James Dean’s career as an actor and racer was cut tragically short on September 30, 1955, when his “Little Bastard” Porsche 550 Spyder was involved in a catastrophic collision on the way to a race meeting. Dean was killed instantly, but Little Bastard would go on to cause considerably more trouble.
In fact Little Bastard had caused upset almost from the moment Dean bought it. A week before the fatal crash Dean met British actor Alec Guinness in Los Angeles. Guinness had an ominous feeling on seeing the Porsche and would later write in his diary: ‘The sports car looked sinister to me . . . exhausted, hungry, feeling a little ill-tempered in spite of Dean’s kindness, I heard myself saying in a voice I could hardly recognize as my own: ‘Please never get in it. . . if you get in that car you will be found dead in it by this time next week.’”
Dean laughed it off and set about preparing the car for the Salinas sports car races with his Porsche mechanic Rolf Wütherich. Enlisting stuntman Bill Hickman to help out, the original plan was to tow Little Bastard to the races, but Wütherich felt it would be better for Dean to get used to the Spyder and run the engine in. On that fateful Friday, Wütherich sat next to Dean, while Hickman followed with his truck and trailer. Police pulled over the convoy and issued a pair of speeding tickets just outside Bakersfield. It didn’t slow Dean down one bit.
Dean was barreling down Route 466 at an estimated 85 mph when a young Cal Poly student named Donald Turnupseed, driving a Ford Tudor, decided to make a sudden turn on to Route 41. The impact sent the Ford almost 40 feet down the road and ejected Wütherich from the Porsche. Dean was pronounced dead on arrival at the Paso Robles War Memorial hospital at 6.20pm.
Despite being declared a total loss by the insurance company, the car was sold on and would continue to cause carnage wherever it–or even parts of it–went.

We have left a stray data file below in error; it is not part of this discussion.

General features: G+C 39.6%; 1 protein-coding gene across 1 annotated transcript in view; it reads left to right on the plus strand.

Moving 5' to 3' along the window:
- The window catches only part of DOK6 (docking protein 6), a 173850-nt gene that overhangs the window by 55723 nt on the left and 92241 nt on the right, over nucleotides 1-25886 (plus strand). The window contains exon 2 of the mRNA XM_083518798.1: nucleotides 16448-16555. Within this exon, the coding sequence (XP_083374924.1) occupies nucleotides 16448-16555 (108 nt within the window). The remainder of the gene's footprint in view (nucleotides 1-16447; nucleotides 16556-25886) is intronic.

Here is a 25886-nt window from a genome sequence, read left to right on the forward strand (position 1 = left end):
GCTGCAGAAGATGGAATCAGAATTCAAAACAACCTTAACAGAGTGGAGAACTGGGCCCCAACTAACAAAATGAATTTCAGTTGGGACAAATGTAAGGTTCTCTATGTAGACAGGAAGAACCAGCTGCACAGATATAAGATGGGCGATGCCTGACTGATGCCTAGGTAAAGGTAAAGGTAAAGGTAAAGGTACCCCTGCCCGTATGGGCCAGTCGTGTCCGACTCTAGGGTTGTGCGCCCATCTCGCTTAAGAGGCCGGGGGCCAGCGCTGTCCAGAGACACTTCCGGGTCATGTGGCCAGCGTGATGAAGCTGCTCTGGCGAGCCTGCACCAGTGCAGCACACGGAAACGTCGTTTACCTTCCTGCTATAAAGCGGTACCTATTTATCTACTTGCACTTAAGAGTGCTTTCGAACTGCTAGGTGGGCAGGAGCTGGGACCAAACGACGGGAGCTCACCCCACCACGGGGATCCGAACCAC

Dr. William Eschrich bought the Porsche from a salvage yard in Burbank and proceeded to strip it for parts. Eschrich installed the Porsche’s engine into his Lotus IX race car, then loaned the transmission and suspension parts to fellow doctor and racer Troy McHenry. Eschrich crashed the Lotus at the 1956 Pomona sports-car races, surviving, but McHenry wasn’t as lucky. He hit a tree and was killed in the same race, and so the “curse of Little Bastard” gained strength.
Dean’s Porsche itself carried on. Shortly after the crash, publicity monger and self-proclaimed “King of Kustoms” George Barris bought the Spyder, promising to rebuild it. When the mangled frame was found to be beyond recovery, Barris chose to capitalize on the car’s notoriety. The Porsche was loaned to the Los Angeles chapter of the National Safety Council, and from 1957 to 1959, it went on a gruesome tour of car shows, movie theaters, and bowling alleys. In March of 1959, while in storage in Fresno, the car mysteriously caught fire. It suffered remarkably little damage—two melted tires and some singed paint—and fortunately the fire didn’t spread to other vehicles in storage. Meanwhile, Barris had sold a pair of tires from the 550 and both reportedly blew at the same time, causing the new owner to career off the road.
There are other unconfirmed stories of Little Bastard’s post-accident life. The car is said to have fallen from its display while on show in Sacramento, breaking the hip of a bystander. The Spyder also reportedly fell on and killed George Barkus, the driver who transported it to a road-safety expo. Finally, the Porsche is rumored to have disappeared from a sealed boxcar in 1960 while en route from Miami to Los Angeles. Some believe that Barris, ever the showman, fabricated that story as a way of keeping the car’s mystique alive.
Despite a million-dollar reward for information being offered in 2005, Little Bastard’s whereabouts remain unknown. With Barris himself now gone and no sign of the car for 60 years, the end of Little Bastard’s haunting story may never be revealed.